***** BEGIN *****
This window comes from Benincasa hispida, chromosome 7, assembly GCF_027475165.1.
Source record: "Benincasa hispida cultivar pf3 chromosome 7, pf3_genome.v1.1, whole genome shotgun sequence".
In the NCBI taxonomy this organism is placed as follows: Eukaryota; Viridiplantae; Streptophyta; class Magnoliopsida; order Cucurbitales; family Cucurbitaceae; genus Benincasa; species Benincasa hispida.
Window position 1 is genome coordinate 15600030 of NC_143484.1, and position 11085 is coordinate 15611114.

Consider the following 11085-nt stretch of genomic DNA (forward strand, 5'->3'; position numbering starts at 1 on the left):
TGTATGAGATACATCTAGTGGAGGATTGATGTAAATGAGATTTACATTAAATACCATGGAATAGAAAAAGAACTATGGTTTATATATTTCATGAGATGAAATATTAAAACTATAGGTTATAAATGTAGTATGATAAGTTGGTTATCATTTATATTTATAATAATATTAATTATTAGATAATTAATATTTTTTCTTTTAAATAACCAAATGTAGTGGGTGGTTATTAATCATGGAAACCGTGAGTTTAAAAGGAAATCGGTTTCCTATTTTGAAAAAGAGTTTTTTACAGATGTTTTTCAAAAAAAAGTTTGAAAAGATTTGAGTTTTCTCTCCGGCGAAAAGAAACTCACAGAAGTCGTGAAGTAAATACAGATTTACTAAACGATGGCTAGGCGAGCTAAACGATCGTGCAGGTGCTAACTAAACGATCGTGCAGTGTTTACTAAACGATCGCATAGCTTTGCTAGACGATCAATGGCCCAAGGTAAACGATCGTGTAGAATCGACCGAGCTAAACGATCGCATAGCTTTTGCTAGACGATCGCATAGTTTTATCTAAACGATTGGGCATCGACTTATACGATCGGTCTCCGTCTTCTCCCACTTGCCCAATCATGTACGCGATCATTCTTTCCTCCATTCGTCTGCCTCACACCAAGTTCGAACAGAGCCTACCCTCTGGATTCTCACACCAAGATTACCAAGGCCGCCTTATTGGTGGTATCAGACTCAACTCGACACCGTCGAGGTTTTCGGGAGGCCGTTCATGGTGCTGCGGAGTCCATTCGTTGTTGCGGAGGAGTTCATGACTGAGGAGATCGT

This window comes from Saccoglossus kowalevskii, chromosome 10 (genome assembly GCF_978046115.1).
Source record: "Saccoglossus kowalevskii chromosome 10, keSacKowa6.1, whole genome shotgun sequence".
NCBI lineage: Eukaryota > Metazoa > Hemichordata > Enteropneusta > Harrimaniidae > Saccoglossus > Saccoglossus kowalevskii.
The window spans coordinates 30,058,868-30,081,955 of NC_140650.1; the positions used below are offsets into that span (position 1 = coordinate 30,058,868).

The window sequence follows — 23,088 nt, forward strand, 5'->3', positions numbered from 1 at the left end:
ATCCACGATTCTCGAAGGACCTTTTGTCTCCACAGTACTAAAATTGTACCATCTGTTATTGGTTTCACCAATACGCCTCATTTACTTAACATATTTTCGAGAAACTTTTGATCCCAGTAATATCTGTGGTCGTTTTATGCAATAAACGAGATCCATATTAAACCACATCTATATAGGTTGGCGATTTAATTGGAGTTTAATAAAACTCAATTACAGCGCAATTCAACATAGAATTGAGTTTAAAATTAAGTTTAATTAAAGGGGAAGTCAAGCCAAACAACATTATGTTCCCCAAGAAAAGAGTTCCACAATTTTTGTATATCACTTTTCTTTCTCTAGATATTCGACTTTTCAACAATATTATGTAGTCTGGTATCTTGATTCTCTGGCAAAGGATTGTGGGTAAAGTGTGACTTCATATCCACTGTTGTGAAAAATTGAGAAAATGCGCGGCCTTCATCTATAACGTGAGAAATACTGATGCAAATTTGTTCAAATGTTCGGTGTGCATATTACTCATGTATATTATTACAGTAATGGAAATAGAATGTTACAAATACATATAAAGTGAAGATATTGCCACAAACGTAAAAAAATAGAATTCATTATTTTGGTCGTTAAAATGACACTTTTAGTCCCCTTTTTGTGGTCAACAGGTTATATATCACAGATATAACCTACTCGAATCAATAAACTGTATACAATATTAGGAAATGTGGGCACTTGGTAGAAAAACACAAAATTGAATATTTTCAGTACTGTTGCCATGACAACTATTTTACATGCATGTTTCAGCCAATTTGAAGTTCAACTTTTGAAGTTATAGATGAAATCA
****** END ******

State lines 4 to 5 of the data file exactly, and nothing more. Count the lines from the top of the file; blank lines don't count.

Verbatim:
Window position 1 is genome coordinate 15600030 of NC_143484.1, and position 11085 is coordinate 15611114.

Consider the following 11085-nt stretch of genomic DNA (forward strand, 5'->3'; position numbering starts at 1 on the left):